Abstract 6050: Treatmeant with Rosuvastatin Suppresses the Development of Experimental Abdominal Aortic Aneurysms in Mice by Heme Oxygenase-1 Induction
Objective: Several authors have reported potential beneficial effects of statins in reducing abdominal aortic aneurysm (AAA) expansion in a manner independent of its cholesterol-lowering mechanism. We previously demonstrated that statins induce heme oxygenase-1 (HO-1) expression and, as a consequence, reduce oxidative stress in vascular cells. The purpose of this study was to assess the effect of statins on the progression of AAA expansion.
Method: Angiotensin II (1.0 mg/kg/min) was infused into 8-wk-old male ApoE−/− mice for 2 wks via osmotic minipumps. The mice were treated with daily IP injections of vehicle (n=8) or rosuvastatin (n=10) at dose of 5 mg/kg/d for 5 wks starting 3 wks prior to pump implantation. At the end of Angiotensin II (Ang II) infusion, suprarenal and infrarenal aortic diameters were measured by post mortem measurement. AAA severities were scored as 1 (having a suprarenal/infrarenal aortic diameter ratio under 2); 2 (diameter ratio over 2); or 3 (presence of dissection). HO enzyme activity in AAA was determined by gas chromatography.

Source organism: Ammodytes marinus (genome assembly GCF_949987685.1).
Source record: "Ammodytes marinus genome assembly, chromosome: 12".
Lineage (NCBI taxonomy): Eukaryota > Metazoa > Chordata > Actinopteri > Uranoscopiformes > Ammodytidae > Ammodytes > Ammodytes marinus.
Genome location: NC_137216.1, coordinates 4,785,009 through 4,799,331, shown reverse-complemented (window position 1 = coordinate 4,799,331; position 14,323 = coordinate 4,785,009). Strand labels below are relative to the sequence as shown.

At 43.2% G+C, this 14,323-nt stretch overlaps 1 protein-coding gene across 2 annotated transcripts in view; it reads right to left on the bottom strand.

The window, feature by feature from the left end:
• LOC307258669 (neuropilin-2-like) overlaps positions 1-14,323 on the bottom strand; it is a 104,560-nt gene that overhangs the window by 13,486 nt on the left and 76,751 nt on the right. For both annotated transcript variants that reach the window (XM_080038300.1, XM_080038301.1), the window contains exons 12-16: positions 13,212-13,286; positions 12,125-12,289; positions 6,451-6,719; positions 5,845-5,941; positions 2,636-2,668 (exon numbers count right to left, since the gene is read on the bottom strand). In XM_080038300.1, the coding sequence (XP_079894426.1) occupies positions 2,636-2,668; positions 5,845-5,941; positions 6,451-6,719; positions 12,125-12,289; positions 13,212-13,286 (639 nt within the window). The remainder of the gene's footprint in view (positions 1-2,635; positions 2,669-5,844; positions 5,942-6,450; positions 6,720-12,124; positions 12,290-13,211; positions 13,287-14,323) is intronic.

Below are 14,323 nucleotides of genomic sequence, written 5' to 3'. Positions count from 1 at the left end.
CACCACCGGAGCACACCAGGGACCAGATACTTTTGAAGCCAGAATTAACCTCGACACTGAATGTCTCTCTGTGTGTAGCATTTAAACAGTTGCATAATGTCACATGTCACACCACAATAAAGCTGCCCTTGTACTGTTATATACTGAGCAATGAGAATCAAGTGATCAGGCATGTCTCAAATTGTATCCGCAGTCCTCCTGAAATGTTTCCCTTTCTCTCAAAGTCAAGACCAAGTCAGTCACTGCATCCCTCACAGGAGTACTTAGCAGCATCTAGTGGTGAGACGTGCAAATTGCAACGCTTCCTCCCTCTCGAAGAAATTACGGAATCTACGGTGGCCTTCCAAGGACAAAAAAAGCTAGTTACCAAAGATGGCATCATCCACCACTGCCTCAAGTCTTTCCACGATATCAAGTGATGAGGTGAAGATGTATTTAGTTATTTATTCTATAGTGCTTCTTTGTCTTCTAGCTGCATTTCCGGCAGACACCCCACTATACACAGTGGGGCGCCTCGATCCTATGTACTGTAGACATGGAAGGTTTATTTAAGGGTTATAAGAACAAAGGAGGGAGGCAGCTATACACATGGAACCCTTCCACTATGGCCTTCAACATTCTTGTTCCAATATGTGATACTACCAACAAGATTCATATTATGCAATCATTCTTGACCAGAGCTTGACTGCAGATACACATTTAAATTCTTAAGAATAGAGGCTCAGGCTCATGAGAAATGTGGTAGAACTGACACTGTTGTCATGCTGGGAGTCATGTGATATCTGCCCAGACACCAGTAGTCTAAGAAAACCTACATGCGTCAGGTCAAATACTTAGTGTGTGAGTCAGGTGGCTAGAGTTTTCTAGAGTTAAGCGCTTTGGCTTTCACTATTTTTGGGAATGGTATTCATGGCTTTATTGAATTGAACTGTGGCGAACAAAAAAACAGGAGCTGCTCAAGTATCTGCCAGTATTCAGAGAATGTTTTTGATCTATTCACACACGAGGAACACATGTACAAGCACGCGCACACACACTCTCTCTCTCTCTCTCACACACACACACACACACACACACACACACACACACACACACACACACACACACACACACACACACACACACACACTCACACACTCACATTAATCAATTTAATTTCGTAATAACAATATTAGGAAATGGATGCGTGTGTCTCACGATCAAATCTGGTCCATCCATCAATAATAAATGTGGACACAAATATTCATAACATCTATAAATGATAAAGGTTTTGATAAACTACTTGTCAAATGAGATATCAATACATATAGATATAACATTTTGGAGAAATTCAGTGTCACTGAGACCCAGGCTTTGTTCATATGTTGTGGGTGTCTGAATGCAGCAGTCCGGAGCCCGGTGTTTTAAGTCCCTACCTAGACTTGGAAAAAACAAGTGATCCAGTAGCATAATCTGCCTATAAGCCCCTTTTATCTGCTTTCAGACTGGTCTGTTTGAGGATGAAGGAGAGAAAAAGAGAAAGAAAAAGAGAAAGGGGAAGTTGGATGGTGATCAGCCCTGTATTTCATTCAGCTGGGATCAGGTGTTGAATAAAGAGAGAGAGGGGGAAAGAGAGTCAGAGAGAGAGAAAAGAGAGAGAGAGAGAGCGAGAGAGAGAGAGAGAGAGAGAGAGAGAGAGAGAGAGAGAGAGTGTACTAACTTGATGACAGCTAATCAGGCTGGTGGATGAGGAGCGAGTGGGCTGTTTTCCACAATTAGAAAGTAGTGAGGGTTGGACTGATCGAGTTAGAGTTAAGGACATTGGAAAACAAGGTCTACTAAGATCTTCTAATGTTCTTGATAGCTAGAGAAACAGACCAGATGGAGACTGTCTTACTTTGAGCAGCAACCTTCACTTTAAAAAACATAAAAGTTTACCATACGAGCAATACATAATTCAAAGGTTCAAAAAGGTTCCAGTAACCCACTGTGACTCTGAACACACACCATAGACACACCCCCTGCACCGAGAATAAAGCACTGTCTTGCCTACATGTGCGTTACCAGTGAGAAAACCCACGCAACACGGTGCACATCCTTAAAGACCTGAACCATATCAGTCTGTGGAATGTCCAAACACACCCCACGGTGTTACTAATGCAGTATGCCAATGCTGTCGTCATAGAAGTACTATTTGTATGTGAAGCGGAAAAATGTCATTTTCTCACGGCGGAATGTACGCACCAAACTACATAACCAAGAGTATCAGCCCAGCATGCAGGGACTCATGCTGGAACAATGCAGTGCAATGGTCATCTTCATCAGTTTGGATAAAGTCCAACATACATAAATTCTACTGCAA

Results: Rosuvastatin treatment did not significantly affect either body weight gain or plasma total cholesterol and triglyceride levels. Progression and severity of AAA expansion were higher in vehicle-treated mice compared to rosuvastatin-treated mice (2.29 ± 0.17 vs. 1.56 ± 0.23, p<0.05). Overall HO enzyme activity was not significantly different between groups (vehicle: 42.6±7.10 vs. rosuvastatin:51.2 ± 6.04 pmol CO/h/mg FW). But when categorized by AAA severity, HO activity in type 2 expansion was significantly higher after rosuvastatin treatment (31.0 ± 3.43 vs. 58.1± 9.00 pmol CO/hr/mg FW, p<0.05).
Conclusion: We conclude that rosuvastatin inhibits the progression of AAA expansion through the induction of HO activity. Development of specific targeted therapies that induce HO-1 may be a new therapeutic strategy for the prevention of AAA disease.